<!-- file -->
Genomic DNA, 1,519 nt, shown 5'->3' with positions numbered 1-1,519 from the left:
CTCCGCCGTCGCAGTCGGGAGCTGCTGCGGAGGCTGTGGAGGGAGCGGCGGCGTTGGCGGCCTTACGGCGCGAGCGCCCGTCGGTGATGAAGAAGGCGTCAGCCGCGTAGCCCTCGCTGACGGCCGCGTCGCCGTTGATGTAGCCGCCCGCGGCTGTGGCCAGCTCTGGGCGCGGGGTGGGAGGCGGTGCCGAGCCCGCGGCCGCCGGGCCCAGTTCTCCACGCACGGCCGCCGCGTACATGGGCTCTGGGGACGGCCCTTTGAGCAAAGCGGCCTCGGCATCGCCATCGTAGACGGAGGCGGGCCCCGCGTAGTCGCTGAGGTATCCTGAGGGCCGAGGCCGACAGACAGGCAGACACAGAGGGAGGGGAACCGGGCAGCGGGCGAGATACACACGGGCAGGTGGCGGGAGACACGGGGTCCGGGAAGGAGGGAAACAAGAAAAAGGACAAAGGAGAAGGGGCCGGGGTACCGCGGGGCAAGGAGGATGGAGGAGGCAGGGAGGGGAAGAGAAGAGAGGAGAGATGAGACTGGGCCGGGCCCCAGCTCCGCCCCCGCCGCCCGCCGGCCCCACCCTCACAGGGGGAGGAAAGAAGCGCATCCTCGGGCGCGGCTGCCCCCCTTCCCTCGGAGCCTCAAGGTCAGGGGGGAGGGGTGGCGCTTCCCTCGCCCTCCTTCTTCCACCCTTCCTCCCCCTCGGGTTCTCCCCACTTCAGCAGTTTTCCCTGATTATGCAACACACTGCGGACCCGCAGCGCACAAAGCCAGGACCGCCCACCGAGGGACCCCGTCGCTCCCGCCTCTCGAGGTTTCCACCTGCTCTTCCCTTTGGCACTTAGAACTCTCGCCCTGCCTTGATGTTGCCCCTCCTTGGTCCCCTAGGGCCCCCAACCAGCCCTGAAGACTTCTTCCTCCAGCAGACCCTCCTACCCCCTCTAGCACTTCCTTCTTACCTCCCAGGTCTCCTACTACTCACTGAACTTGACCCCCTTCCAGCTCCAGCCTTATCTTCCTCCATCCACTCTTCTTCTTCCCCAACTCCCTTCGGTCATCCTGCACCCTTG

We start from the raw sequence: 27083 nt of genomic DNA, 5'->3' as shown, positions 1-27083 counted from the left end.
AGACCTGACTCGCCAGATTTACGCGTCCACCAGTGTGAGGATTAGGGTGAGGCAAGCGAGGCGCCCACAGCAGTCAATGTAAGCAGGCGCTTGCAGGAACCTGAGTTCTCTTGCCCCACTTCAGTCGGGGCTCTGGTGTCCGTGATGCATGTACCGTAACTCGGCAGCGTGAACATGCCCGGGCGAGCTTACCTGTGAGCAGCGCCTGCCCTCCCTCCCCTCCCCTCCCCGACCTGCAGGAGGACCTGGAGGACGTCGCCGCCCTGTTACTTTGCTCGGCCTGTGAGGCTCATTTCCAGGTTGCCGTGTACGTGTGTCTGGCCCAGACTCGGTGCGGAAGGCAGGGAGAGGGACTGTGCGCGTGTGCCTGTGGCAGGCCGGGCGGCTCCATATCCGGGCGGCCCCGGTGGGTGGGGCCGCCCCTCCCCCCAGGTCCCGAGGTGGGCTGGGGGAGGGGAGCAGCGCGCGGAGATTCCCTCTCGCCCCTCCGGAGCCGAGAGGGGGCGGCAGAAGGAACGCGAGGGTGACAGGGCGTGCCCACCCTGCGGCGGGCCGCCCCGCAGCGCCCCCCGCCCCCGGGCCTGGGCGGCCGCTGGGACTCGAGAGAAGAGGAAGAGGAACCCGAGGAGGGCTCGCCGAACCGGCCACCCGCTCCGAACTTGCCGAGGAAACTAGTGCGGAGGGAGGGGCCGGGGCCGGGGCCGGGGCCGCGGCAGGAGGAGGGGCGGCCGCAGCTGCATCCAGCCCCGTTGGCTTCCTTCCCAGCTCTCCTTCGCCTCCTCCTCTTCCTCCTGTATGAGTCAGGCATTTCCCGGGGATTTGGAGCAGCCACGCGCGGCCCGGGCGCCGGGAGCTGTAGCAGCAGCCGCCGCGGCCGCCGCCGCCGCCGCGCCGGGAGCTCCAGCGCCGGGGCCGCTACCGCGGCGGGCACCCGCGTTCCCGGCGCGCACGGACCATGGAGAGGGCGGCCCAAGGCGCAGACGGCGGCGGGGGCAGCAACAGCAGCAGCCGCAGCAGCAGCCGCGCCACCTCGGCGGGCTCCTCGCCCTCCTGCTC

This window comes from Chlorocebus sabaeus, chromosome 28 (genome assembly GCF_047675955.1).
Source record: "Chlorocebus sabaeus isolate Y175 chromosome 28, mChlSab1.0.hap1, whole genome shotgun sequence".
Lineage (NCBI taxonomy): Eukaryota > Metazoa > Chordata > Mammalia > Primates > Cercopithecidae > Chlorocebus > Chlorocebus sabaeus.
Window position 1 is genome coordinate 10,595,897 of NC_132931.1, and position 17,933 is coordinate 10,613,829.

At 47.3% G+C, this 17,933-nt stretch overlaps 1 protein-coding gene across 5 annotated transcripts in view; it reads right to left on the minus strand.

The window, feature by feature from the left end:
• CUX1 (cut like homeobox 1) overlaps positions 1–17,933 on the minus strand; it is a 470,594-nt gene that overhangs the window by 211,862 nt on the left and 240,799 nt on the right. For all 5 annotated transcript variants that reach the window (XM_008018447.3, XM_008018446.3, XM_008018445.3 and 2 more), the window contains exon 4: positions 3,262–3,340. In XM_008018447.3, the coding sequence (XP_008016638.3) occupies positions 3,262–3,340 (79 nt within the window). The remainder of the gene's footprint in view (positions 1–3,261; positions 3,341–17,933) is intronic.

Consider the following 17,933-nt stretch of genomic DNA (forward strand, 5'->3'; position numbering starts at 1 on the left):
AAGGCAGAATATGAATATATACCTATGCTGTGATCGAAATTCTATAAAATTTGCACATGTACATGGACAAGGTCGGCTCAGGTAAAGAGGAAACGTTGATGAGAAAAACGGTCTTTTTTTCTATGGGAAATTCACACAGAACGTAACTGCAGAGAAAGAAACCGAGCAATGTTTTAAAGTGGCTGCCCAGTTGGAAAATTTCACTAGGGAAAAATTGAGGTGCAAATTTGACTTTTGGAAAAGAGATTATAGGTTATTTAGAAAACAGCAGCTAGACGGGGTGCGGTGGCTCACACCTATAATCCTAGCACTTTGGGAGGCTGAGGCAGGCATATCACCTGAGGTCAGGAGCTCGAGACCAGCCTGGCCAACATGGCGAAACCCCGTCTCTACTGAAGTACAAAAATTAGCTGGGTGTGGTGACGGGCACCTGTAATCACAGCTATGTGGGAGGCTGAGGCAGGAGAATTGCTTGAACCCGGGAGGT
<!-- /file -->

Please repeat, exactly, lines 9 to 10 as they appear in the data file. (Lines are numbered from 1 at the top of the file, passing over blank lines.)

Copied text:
At 47.3% G+C, this 17,933-nt stretch overlaps 1 protein-coding gene across 5 annotated transcripts in view; it reads right to left on the minus strand.

The window, feature by feature from the left end: